Uganda set to distribute 1million free LPG cooking kits to trigger switch from biomass

Energy minister Ruth Nankabirwa poses with the first10 beneficiaries of free LPG cooking kits
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Uganda has embarked on an ambitious campaign to transition 20pc of households from using biomass for […]

Uganda has embarked on an ambitious campaign to transition 20pc of households from using biomass for cooking to modern energy sources over the next five years, with the launch of a program to distribute free LPG cooking kits.

Only 0.8pc of Uganda’s estimated 10 million households use cooking gas, exposing millions of people to risk of contracting respiratory complications while also imposing a heavy burden on the country’s forestry.

Flagged off July 5 in Bugu Zone, Busabala in Wakiso district by Ms Ruth Nankabirwa, the minister for energy, the program rolled off with an initial one million LPG cylinders and gas stoves that will be given out free to interested households. Consumers will only pay for the gas at participating outlets run by oil marketers Shell, Total and Stabex.

“The world is evolving and we cannot expect to use charcoal or firewood in the modern housing units that are coming up. We need a mindset change in order to make the switch from traditional energy sources to modern and clean energy such as LPG,” Nankabirwa told an audience of local leaders, residents and representatives from the participating oil marketers.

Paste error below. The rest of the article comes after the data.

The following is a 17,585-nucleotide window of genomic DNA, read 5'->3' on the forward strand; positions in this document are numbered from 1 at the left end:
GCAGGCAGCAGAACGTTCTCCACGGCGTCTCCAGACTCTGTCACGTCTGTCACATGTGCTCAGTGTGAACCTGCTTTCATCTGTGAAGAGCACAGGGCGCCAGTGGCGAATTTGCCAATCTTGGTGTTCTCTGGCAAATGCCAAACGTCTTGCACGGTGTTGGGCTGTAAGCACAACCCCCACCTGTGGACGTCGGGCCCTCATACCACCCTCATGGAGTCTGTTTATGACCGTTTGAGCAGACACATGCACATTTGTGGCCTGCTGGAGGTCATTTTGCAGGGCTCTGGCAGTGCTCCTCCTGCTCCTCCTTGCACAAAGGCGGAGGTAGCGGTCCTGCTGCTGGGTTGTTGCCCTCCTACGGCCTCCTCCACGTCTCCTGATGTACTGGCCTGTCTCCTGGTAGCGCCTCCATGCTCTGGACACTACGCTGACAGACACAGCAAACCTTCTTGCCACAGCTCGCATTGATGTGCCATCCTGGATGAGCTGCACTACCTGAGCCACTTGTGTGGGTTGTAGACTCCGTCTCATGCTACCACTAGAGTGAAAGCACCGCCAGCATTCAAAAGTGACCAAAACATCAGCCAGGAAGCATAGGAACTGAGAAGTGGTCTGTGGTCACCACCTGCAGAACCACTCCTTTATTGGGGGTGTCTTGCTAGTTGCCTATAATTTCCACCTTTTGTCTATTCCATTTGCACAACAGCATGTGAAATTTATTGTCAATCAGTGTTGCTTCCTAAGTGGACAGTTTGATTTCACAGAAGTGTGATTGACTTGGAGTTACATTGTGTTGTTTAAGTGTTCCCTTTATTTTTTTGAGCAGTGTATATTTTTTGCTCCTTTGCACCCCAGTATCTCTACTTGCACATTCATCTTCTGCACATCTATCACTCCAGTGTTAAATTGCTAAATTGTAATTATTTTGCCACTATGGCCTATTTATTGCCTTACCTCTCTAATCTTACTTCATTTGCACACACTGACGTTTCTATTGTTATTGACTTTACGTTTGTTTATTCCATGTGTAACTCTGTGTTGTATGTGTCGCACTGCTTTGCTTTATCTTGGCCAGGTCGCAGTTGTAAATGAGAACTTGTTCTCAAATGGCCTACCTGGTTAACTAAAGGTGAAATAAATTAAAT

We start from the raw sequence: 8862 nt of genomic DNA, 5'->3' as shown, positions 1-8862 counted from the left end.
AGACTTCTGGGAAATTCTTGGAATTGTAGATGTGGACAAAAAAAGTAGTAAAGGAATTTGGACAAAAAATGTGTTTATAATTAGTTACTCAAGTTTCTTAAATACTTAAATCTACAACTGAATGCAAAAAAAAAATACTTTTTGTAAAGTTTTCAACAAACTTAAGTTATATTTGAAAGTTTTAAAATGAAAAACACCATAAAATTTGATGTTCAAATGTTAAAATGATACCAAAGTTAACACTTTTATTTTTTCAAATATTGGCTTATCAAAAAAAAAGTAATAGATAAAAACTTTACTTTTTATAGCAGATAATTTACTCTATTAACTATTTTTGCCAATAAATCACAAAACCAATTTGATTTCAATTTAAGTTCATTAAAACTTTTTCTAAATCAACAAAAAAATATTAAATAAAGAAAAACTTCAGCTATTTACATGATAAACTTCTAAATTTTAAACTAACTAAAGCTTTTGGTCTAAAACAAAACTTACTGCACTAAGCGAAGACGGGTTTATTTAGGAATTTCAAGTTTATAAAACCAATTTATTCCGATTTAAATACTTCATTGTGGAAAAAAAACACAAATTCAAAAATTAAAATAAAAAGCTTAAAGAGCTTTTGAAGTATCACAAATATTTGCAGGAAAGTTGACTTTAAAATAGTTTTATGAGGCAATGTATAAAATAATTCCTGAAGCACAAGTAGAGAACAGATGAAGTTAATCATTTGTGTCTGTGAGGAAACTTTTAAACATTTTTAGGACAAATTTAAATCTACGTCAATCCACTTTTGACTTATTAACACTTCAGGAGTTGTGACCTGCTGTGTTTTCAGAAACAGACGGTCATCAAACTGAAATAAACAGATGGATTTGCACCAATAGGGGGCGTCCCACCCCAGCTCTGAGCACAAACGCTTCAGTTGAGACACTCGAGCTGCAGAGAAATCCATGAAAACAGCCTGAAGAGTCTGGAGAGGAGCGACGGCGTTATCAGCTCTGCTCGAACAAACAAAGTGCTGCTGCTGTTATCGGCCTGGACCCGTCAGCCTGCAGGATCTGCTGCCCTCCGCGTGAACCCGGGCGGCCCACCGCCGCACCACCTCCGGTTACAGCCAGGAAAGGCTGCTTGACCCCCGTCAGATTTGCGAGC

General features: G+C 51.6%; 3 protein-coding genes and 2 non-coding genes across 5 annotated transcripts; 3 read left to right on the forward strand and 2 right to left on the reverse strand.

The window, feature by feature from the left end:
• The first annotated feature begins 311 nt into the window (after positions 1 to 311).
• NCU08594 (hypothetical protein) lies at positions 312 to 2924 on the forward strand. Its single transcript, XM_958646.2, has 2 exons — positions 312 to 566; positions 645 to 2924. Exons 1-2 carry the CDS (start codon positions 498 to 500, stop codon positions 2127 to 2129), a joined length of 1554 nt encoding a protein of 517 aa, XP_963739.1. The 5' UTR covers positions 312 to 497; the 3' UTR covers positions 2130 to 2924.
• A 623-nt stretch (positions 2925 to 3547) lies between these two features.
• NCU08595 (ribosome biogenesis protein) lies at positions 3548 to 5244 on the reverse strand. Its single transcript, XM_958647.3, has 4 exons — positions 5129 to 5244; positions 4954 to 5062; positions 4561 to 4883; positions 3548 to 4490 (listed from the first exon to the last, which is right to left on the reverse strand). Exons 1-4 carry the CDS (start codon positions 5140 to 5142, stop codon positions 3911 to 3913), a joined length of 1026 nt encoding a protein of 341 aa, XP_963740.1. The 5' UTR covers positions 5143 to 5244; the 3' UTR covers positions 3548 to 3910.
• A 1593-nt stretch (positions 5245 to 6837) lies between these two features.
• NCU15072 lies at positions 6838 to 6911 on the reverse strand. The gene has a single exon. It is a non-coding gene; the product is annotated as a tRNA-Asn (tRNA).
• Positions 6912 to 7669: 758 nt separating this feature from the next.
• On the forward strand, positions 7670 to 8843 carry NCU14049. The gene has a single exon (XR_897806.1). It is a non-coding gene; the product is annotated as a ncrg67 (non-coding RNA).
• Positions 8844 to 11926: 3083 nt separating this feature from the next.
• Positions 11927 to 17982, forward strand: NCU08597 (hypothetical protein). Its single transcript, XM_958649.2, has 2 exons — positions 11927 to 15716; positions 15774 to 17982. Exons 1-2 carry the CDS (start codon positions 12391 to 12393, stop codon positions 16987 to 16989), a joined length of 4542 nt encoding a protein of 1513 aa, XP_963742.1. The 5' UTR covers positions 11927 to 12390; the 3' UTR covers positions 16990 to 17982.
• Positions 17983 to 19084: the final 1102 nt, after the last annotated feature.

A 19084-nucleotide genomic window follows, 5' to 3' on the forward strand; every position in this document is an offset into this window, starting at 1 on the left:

She added that overreliance on biomass by more than 99pc of households for cooking, was exerting enormous pressure on the environment, resulting in the rapid loss of forest cover.

The government has committed UGX900 billion which besides paying for the gas kits, will also be used to set up the infrastructure for distributing LPG on a national scale and an awareness campaign to encourage the switch to LPG. Six regional LPG filling plants will be set up around the country to improve access to LPG.

Nankabirwa revealed that the massive rollout of LPG at this time, was also intended to create a critical mass of users of LPG, ahead of domestic production of LPG, which will start when commercial production of crude oil commences in June 2025.

“We are working to have first oil in 2025 and as you might be aware, there is 300,00 metric tons of natural gas that will be vented with the oil. We are not going to flare it, instead we shall pack it to help our people make the switch to modern energy sources,” Nankabirwa said, explaining that LPG would be particularly targeted at households that do not have access to electricity.

Studies by the ministry of energy between 2006and 2014, to establish constraints to use of LPG found that upfront costs of getting cylinders and burners, were a major barrier. The same study also found that 7million households used firewood for cooking while another 3million used charcoal. An insignificant number used electricity and LPG for cooking.

Under the third edition of its national development plan NDP111, Uganda aims to have20pc of households using modern energy sources by 2030. The one million cylinders that will be distributed over the coming weeks, will increase the number of households using cooking gas to eleven percent.

Although the global West is pushing for the complete elimination of fossil fuels, Nankabirwa argued that it could become a new source of global inequality because Uganda and many other African countries, were just embarking on the transition from biomass, to LPG.

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